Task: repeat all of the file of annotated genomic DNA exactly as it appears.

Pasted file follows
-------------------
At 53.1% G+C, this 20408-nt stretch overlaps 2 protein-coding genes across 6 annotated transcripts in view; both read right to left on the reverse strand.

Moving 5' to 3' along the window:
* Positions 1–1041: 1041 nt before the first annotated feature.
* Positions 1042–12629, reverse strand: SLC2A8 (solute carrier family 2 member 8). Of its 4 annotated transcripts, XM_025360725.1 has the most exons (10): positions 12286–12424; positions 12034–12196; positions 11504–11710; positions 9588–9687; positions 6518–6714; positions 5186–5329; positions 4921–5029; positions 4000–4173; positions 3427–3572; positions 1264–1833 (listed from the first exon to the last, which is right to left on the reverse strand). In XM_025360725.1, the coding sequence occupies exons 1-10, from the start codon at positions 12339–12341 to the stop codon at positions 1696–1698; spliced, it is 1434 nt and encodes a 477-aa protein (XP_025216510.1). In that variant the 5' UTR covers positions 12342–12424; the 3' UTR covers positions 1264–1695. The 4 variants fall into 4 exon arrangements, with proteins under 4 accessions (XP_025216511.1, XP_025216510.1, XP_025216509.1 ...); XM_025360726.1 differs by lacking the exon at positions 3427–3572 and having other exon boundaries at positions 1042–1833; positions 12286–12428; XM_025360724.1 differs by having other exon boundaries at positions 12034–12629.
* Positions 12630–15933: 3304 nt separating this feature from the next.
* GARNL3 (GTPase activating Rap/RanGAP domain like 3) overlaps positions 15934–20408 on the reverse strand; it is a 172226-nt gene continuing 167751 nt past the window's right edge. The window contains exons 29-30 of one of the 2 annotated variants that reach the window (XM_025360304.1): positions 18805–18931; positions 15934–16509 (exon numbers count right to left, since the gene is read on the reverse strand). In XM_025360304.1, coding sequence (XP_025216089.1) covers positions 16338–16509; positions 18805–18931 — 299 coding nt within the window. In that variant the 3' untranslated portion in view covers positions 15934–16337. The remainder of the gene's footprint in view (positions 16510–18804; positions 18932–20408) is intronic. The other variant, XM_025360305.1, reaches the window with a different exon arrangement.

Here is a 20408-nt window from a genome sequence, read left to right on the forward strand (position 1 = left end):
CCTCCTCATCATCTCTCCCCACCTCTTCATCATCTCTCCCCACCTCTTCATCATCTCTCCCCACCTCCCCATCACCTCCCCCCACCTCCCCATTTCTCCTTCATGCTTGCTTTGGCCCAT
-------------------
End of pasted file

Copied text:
At 53.1% G+C, this 20408-nt stretch overlaps 2 protein-coding genes across 6 annotated transcripts in view; both read right to left on the reverse strand.

Moving 5' to 3' along the window:
* Positions 1–1041: 1041 nt before the first annotated feature.
* Positions 1042–12629, reverse strand: SLC2A8 (solute carrier family 2 member 8). Of its 4 annotated transcripts, XM_025360725.1 has the most exons (10): positions 12286–12424; positions 12034–12196; positions 11504–11710; positions 9588–9687; positions 6518–6714; positions 5186–5329; positions 4921–5029; positions 4000–4173; positions 3427–3572; positions 1264–1833 (listed from the first exon to the last, which is right to left on the reverse strand). In XM_025360725.1, the coding sequence occupies exons 1-10, from the start codon at positions 12339–12341 to the stop codon at positions 1696–1698; spliced, it is 1434 nt and encodes a 477-aa protein (XP_025216510.1). In that variant the 5' UTR covers positions 12342–12424; the 3' UTR covers positions 1264–1695. The 4 variants fall into 4 exon arrangements, with proteins under 4 accessions (XP_025216511.1, XP_025216510.1, XP_025216509.1 ...); XM_025360726.1 differs by lacking the exon at positions 3427–3572 and having other exon boundaries at positions 1042–1833; positions 12286–12428; XM_025360724.1 differs by having other exon boundaries at positions 12034–12629.
* Positions 12630–15933: 3304 nt separating this feature from the next.
* GARNL3 (GTPase activating Rap/RanGAP domain like 3) overlaps positions 15934–20408 on the reverse strand; it is a 172226-nt gene continuing 167751 nt past the window's right edge. The window contains exons 29-30 of one of the 2 annotated variants that reach the window (XM_025360304.1): positions 18805–18931; positions 15934–16509 (exon numbers count right to left, since the gene is read on the reverse strand). In XM_025360304.1, coding sequence (XP_025216089.1) covers positions 16338–16509; positions 18805–18931 — 299 coding nt within the window. In that variant the 3' untranslated portion in view covers positions 15934–16337. The remainder of the gene's footprint in view (positions 16510–18804; positions 18932–20408) is intronic. The other variant, XM_025360305.1, reaches the window with a different exon arrangement.

Here is a 20408-nt window from a genome sequence, read left to right on the forward strand (position 1 = left end):
CCTCCTCATCATCTCTCCCCACCTCTTCATCATCTCTCCCCACCTCTTCATCATCTCTCCCCACCTCCCCATCACCTCCCCCCACCTCCCCATTTCTCCTTCATGCTTGCTTTGGCCCAT